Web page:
The US Federal Bureau of Investigation on Monday warned parents that internet-connected toys can pose serious risks to their children’s privacy and safety.
Smart toys made by a slew of companies are “increasingly incorporating technologies that learn and tailor their behaviours based on user interactions,” the FBI said. As opposed to “dumb” toys of yesteryear, new models are being brought to market with various types of sensors, microphones, data storage and even GPS capabilities.
“These features could put the privacy and safety of children at risk due to the large amount of personal information that may be unwittingly disclosed,” the FBI said, adding:
Information such as the child’s name, school, likes and dislikes, and activities may be disclosed through normal conversation with the toy or in the surrounding environment. The collection of a child’s personal information combined with a toy’s ability to connect to the Internet or other devices raises concerns for privacy and physical safety.
Perhaps even more worrisome to parents, “the potential misuse of sensitive data such as GPS location information, visual identifiers from pictures or videos, and known interests to garner trust from a child could present exploitation risks.”
The FBI says parents should “examine toy company user agreement disclosures and privacy practices, and should know where their family’s personal data is sent and stored, including if it’s sent to third-party services.”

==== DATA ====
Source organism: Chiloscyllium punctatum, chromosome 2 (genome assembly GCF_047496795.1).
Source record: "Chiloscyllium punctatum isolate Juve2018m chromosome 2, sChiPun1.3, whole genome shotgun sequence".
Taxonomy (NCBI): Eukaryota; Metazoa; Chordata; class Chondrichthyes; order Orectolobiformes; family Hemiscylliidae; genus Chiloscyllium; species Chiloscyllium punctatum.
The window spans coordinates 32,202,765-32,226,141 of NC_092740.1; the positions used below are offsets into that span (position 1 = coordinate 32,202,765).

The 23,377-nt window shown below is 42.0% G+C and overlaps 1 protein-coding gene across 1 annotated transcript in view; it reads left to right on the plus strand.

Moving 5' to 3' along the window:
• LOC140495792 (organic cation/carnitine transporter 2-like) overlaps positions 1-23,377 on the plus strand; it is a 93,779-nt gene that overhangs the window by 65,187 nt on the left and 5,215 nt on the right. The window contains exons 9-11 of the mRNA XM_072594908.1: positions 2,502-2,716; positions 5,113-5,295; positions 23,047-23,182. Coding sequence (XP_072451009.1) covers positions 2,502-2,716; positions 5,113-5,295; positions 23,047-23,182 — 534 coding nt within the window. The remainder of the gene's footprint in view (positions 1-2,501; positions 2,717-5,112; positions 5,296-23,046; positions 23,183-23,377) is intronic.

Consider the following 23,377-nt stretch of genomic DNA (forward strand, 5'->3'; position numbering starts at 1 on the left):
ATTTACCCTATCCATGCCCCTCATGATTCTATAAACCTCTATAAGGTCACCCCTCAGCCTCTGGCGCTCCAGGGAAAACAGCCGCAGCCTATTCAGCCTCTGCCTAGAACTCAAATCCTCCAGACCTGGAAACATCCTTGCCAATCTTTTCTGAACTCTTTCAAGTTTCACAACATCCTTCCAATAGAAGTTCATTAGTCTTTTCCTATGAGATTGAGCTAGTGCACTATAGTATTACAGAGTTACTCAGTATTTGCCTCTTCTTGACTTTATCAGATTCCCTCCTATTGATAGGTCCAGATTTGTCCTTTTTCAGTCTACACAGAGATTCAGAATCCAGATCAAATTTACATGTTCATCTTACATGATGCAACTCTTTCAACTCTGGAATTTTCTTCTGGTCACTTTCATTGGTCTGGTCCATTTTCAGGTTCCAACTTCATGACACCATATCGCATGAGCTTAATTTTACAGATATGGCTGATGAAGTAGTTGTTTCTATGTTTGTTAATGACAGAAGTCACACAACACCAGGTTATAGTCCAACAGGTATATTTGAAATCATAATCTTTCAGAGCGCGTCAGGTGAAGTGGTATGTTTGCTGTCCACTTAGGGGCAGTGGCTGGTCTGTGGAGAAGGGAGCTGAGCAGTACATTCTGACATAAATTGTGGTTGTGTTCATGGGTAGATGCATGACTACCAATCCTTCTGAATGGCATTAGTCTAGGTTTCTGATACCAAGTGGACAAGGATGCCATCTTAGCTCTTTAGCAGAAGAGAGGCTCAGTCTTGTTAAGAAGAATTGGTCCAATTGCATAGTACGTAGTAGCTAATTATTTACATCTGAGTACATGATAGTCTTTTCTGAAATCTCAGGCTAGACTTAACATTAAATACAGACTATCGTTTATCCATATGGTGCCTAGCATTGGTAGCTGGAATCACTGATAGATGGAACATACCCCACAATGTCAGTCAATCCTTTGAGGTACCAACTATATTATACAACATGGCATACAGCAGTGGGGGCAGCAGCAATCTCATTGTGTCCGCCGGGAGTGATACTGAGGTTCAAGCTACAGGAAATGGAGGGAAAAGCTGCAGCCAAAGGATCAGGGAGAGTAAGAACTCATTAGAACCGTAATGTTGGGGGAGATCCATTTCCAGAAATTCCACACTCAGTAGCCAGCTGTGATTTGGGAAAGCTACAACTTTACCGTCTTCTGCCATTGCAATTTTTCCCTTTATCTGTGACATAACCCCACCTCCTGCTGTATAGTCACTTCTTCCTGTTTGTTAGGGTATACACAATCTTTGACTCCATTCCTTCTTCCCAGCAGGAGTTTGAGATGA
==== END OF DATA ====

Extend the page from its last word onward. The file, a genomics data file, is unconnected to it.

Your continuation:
Other US agencies have also taken action on the subject, with the Federal Trade Commission updating its guidance on the Children’s Online Privacy Protection Rule to state that it covers connected toys.
The concerns are not purely academic. German authorities warned users earlier this year that Cayla, a doll, contained “unauthorised wireless transmitting equipment”. In a separate incident, security researchers learned that a toymaker left databases containing information related to internet-connected teddy bears unsecured.
Since many toymakers do not have a deep level of expertise in information security, they may not know that their devices are vulnerable.
“Security safeguards for [internet-connected] toys can be overlooked in the rush to market them and to make them easy to use,” the FBI said.
The FBI’s warning on toys highlights the potential safety issues posed by the burgeoning “connected devices” market that allows everything from refrigerators to cars to be connected to the internet.
Gartner, a research company, reckons that 8.4bn “connected things” will be in use worldwide this year, up 31 per cent on 2016. The tally is forecast to rise to 20.4bn by 2020.